velled in one day.” Plate, from plat, a dish, price, to be changed in their significa- varies only fo får in its fignification, that by tion, it must happen, that etymology will " dish,” we mean the same kind of utensil not always be an infallible guide. This as a plate, but somewhat larger.

tion

3 I 2

426 Character of a Tradesman defended against Mr. Godwin.
tion of words, yet the old books would plied; because confidence, from which it
preserve all necessary information on that is suspended, when once broken, continues
fubject. But, is it not to be feared that fo for ever.
they would soon become obsolete, and be Such being my sentiments, it was with
unintelligible without great labour and much regret I observed the tendency of a
application ? Who would not oppole any modern essay, in which trades and pro-
plan for a mode of spelling, 'that would fessions are represented in the most dil-
be the means of conligning to oblivion gusting light. Some remarks seem ne-
the works of our best authors ? Who, cessary to counteract the injury of such
that has the least regard for literature, ideas, which I think are unjust and inju-,
would not struggle with all his strength dicious.
against him, who, with raih and bar To Mr. Godwin, the author of that
barous hand, would plunge into darkness essay (feeInquirer," Essay v.), I am sure
and difficulty, Dryden and Pope, Addi- I have no personal dislike.' I consider his
fon and Bolingbroke? S. M. Tays, “ If attempt as dangerous; and no other apo-
we are not agreed upon our pronuncia- logy for opposing him, in this instance, is
tion, the fixing of it by an exact ortho- necessary. If I were of his opinion, I
graphy is a delirable object." Be it fo. should 'no longer desire to live in this
But let us consider the price we are to world. Existence for me would have no
to pay for this desirable object. We are charm; life would have no enjoyment.
to give up no less than the means of dif. Who would defire to act in a scene
covering the derivation of words. This " where all is blank, repulsive, odious ;
would be too much, if the design should where every business and employment is
succeed in its fullest extent. Who then found contagious and fatal to all the best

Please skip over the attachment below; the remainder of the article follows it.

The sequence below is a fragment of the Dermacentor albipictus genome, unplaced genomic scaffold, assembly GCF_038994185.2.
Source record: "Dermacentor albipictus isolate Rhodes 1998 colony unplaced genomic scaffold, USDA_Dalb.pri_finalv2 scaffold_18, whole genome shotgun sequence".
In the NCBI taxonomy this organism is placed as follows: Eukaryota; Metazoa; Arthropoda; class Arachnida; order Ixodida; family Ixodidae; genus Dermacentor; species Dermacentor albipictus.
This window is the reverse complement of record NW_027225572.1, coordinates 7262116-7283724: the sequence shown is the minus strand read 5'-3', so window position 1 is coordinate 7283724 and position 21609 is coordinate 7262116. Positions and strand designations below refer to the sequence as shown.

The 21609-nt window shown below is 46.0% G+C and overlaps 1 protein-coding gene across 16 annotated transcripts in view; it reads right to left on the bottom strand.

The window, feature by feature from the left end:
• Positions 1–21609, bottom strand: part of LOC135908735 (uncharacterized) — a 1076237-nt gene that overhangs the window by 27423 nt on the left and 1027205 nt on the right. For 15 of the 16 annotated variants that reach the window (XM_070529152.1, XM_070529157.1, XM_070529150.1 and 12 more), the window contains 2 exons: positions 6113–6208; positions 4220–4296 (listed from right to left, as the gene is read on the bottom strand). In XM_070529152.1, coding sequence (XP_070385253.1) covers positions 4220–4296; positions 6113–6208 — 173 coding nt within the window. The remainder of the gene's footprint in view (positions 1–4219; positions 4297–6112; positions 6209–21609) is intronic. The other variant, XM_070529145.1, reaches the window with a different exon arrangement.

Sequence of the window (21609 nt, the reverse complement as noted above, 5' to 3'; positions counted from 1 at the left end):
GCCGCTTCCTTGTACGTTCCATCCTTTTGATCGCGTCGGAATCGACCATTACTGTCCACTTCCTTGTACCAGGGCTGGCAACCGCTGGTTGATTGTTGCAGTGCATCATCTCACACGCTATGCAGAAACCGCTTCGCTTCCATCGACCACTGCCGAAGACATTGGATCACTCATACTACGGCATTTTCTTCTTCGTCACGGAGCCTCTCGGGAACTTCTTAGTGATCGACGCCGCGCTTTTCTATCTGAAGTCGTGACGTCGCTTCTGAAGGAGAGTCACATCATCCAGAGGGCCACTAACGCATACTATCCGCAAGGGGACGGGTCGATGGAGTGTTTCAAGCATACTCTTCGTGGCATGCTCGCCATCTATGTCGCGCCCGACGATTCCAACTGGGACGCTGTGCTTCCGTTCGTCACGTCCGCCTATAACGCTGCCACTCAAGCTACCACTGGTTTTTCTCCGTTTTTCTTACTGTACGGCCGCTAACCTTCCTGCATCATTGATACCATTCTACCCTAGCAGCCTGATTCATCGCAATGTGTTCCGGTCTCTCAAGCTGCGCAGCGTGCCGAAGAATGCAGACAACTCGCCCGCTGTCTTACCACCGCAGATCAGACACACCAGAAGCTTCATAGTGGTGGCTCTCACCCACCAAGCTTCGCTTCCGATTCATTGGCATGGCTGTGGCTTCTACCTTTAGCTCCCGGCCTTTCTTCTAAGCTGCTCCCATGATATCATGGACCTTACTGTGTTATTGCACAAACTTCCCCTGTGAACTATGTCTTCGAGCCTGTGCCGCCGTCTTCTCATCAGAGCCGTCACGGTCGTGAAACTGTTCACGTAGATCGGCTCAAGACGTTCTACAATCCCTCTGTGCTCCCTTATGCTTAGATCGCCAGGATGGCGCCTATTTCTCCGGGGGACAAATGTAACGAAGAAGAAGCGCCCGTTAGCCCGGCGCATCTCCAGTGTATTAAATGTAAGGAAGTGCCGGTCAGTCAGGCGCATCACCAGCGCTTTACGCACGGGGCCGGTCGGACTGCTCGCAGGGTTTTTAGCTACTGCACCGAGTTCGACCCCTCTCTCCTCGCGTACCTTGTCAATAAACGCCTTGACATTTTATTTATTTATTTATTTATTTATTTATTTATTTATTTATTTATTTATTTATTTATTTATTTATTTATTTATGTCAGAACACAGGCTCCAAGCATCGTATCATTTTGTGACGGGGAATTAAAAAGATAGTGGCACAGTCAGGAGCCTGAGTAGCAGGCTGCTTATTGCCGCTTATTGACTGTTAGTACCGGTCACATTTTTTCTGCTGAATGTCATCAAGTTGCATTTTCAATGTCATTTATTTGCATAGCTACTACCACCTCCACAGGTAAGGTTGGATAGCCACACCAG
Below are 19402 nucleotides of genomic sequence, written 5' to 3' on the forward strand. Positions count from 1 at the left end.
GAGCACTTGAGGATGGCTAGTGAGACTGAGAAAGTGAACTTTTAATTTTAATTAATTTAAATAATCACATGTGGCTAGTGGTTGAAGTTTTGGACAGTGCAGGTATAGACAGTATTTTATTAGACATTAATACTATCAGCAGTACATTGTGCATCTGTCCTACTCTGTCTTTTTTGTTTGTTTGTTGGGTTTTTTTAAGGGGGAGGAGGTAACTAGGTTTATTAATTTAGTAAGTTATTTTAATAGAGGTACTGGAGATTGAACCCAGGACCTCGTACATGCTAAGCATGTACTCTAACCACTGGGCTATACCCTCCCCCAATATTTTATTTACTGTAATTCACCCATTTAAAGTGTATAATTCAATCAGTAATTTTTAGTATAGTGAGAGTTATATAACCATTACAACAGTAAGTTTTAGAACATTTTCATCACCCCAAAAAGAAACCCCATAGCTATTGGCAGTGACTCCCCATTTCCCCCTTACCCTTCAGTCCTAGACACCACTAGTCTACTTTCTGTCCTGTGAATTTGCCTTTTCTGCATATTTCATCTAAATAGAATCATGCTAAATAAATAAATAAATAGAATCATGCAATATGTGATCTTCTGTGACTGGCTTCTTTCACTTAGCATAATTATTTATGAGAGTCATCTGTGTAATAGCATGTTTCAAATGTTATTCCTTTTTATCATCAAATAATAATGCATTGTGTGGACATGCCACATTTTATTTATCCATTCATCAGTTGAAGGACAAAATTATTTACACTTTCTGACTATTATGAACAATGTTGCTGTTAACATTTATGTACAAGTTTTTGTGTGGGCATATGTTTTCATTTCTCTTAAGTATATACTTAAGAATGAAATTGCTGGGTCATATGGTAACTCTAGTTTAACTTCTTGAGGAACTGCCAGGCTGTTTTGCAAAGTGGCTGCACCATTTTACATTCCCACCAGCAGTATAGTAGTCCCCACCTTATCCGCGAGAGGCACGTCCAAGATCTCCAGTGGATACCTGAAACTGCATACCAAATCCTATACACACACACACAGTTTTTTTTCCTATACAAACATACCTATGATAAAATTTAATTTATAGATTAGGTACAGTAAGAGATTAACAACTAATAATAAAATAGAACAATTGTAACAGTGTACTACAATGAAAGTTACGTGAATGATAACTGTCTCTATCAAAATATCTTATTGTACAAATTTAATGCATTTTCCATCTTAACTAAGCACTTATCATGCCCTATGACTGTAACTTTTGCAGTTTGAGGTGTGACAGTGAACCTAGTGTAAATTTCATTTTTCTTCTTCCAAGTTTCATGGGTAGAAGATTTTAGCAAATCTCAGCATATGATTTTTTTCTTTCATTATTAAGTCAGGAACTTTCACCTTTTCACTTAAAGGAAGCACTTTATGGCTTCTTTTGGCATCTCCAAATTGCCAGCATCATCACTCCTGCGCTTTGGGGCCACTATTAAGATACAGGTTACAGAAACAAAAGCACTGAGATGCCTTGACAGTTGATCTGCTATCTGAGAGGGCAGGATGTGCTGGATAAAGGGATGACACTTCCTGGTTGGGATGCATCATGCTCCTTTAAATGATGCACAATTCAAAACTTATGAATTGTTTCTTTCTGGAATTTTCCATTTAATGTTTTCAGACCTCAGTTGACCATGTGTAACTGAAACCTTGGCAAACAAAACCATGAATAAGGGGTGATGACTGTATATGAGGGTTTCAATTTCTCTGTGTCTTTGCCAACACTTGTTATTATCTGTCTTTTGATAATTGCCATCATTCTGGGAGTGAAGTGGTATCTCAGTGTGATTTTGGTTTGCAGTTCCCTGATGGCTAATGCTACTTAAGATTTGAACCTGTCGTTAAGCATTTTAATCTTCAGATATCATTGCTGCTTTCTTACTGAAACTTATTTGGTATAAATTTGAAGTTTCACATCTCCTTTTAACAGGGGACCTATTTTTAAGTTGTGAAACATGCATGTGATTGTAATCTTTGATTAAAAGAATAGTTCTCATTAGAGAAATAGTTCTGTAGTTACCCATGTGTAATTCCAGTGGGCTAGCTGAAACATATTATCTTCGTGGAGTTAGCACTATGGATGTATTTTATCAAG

would pay this price, when it is manifeft characteristics of man, and proves the fruit-
that it can succeed only in part ?-I am ful parcnt of a thousand hateful vices *."
afraid, fir, that I have exceeded the limits The ground upon which this accusa-
which ought to confine me: I will, there- tion is made, appears to be this : that
fore, say a word on S. M.'s last observa- selfishness is a hateful vice; that trades,
tion, and conclude. I did not urge as at present conducted, engender selfish-
« That we understand each other suffici- ness; ergo, no liberal man can follow a
ently for all the purposes of common trade. Such hafty conclusions are surely
life," as absolutely conclusive. What I very inconsistent with the caution of a
meant, is this: that the inequality be- philosophical “ Inquirer." They impeach
tween the necessity of alteration, and the his liberality equally with his knowledge.
facrifices that must be made, if it take They bring inquiry itself into disrepute.
place, is so great, that comparatively That avarice is a vice, and that its in-
Tpeaking) there is no neceility at all. fluence is to eradicate every generous and

Your's, V. O. V. humane sentiment, is readily adınitted.
March 15, 1798.

That mankind are too often insensible to

the duties of hur.anity, is generally juft, No reasonable man will feel bimself indifferent to

That the acquirement of wealth by no the čkaraéter he bears. To be in want of the

means confers generosity, the experience Janetian derived from the good opinion of others, But it would have been consistent with

of

every day too clearly demonstrates. is an evil greatly to be deprecated. Vide GODWIN'S Inquirer, Efiay vii. sect. 1. the usual practice of Mr. GODWIN's inTo the Editor of the Monthly Magazine.

vestigation, to have entered more 'fully

upon the subject. He has quoted, but I :

your readers who will dispute the just. “ De Carthagine fatius est filere quam parness of that sentiment which is contained cius dicere,” If trades and profeffions be in the motto to my letter. We all of us injurious to the moral character and in, know the value of a good reputation. To telle&tual acquirements of those who fol. entertain any doubt on that subject, would low them, why did he not furnish us with betray the indecision of an idiot. It has the contrast of those who do not follow hithertó been considered as an act illibe- them? We should then have had an opral, if not base, to atteinpt to destroy, by portunity of comparison ; but the comunfounded surmiles, the advantages to be parison, I am sure, would not have been derived from so ineitimable a bkulling. favourable to his opinion. Other losses may be repaired by induitry, I consider a tradesman as a respectable and other misfortunes alleviated by time; but the loss of character can never be iup

Esay v.